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12.3.44 Pin

BasicActivities , CompleteActivities



   A pin is an object node for inputs and outputs to actions.


   Package CompleteActivities

   • isControl : Boolean [1..1] = false Tells whether the pins provide data to the actions, or just controls when it executes it.


   No additional associations


   See constraints on ObjectFlow .


   Package CompleteActivities

   [1] Control pins have a control type.

   isControl implies isControlType


   See Pin (from BasicActions ) on page 275.

   (CompleteActivities ) Control pins always have a control type, so they can be used with control edges. Control pins are ignored in the constraints that actions place on pins, including matching to behavior parameters for actions that invoke behaviors. Tokens arriving at control input pins have the same semantics as control arriving at an action, except that control tokens can queue up in control pins. Tokens are placed on control output pins according to the same semantics as tokens placed on control edges coming out of actions.


   Pin rectangles may be notated as small rectangles that are attached to action rectangles. See figure below and examples. The name of the pin can be displayed near the pin. The name is not restricted, but it often just shows the type of object or data that flows through the pin. It can also be a full specification of the corresponding behavior parameter for invocation actions, using the same notation as parameters for behavioral features on classes. The pins may be elided in the notation even though they are present in the model. Pins that do not correspond to parameters can be labeled as name:type.

   Input pin Output pin

   Figure 12.119 - Pin notations

Issue 8859 -add clarifying phrase 9010 -explain about multiple arrows

   The situation in which the output pin of one action is connected to the input pin of the same name in another action may be shown by the optional notations of Figure 12.120. The standalone pin in the notation maps to an output pin and an input pin and one object flow edge between them in the underlying model. This form should be avoided if the pins are not of the same type. Multiple arrows coming out of a standalone pin rectangle is an optional notation for multiple edges coming out of an output pin. These variations in notation assume the UML 2.0 Diagram Interchange specification supports the interchange of diagram elements and their mapping to model elements, so that the chosen variation is preserved on interchange.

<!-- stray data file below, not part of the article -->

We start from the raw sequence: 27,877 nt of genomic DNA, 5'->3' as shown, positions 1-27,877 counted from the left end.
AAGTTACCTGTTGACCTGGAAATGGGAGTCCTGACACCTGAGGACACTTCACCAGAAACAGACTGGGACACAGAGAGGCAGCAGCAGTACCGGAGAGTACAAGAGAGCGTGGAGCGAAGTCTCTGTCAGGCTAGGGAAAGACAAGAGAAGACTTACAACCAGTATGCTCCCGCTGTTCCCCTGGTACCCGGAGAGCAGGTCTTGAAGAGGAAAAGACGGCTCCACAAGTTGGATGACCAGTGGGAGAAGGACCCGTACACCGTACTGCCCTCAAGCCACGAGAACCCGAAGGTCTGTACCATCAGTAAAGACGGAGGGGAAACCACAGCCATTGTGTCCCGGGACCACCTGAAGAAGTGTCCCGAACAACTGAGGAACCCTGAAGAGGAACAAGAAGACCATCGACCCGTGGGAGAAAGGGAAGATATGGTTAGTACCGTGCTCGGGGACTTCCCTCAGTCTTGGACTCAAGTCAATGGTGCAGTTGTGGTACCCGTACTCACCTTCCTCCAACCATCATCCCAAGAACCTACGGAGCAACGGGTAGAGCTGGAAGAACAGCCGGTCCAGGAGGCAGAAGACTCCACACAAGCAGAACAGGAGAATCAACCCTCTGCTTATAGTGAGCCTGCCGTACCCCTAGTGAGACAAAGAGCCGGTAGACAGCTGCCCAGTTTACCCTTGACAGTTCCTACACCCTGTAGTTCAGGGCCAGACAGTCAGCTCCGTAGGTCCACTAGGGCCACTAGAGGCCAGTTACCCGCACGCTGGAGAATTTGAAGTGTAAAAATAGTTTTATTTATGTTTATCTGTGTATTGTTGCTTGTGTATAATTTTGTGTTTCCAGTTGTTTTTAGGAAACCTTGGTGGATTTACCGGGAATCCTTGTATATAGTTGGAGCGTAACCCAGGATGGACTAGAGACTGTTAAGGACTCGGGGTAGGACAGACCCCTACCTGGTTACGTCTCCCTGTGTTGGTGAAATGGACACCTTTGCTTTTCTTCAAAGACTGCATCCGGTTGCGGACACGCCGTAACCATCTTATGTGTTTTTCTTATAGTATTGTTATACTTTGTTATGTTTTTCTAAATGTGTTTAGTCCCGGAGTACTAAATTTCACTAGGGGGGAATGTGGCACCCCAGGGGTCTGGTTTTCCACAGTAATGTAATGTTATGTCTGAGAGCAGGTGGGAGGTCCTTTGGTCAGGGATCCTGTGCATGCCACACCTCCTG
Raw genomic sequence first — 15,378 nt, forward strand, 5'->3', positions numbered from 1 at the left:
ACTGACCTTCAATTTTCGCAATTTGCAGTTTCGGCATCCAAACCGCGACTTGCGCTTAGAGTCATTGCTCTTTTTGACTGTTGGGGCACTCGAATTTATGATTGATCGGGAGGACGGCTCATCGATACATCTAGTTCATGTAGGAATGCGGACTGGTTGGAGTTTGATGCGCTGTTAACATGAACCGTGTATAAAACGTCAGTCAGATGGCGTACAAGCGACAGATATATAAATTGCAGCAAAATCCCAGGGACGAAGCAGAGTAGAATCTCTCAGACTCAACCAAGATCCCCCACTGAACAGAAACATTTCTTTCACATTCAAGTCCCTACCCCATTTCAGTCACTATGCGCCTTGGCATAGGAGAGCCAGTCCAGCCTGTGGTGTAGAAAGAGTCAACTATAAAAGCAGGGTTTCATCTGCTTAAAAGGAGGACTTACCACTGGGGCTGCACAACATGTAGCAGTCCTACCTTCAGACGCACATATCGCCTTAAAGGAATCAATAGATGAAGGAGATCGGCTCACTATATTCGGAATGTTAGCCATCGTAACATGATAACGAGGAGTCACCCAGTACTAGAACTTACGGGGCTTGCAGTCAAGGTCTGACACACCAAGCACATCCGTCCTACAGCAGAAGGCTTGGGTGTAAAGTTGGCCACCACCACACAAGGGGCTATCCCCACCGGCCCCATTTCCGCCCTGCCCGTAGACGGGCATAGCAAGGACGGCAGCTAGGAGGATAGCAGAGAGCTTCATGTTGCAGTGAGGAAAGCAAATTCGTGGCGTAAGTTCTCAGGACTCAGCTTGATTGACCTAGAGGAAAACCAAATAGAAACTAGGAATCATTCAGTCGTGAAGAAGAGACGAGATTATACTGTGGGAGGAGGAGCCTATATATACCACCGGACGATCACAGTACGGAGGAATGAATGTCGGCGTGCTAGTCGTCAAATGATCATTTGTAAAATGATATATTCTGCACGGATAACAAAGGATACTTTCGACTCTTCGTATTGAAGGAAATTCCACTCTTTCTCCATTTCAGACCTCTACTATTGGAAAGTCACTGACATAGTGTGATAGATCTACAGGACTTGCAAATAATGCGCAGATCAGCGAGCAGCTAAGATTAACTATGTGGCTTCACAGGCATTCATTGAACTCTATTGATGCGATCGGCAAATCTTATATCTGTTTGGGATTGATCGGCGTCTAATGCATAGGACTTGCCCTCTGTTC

Figure 12.120 - Standalone pin notations

   See ObjectNode for other notations applying to pins, with examples for pins below.

   Package CompleteActivities

   To show streaming, a text annotation is placed near the pin symbol: {stream} or {nonstream}. See figure below. The notation is the same for a standalone object node. Nonstream is the default where the notation is omitted.

Issue 8263 -fix typo ends instead of end











   Standalone object node, Input pin, Output pin, streaming on both ends streaming streaming

   Figure 12.121 - Stream pin notations

   Pins for exception parameters are indicated with a small triangle annotating the source end of the edge that comes out of the exception pin. The notation is the same even if the notation uses a standalone notation. See figure below.

   Output pin, pin style, exception

   Input and output pin, standalone style, exception

   Figure 12.122 - Exception pin notations

   Specifying the effect that the behavior of actions has on the objects passed in and out of their parameters can be represented by placing the effect in braces near the edge leading to or from the pin for the parameter.

   Figure 12.123 - Specifying effect that actions have on objects

   Control pins are shown with a text annotation placed near the pin symbol {control}.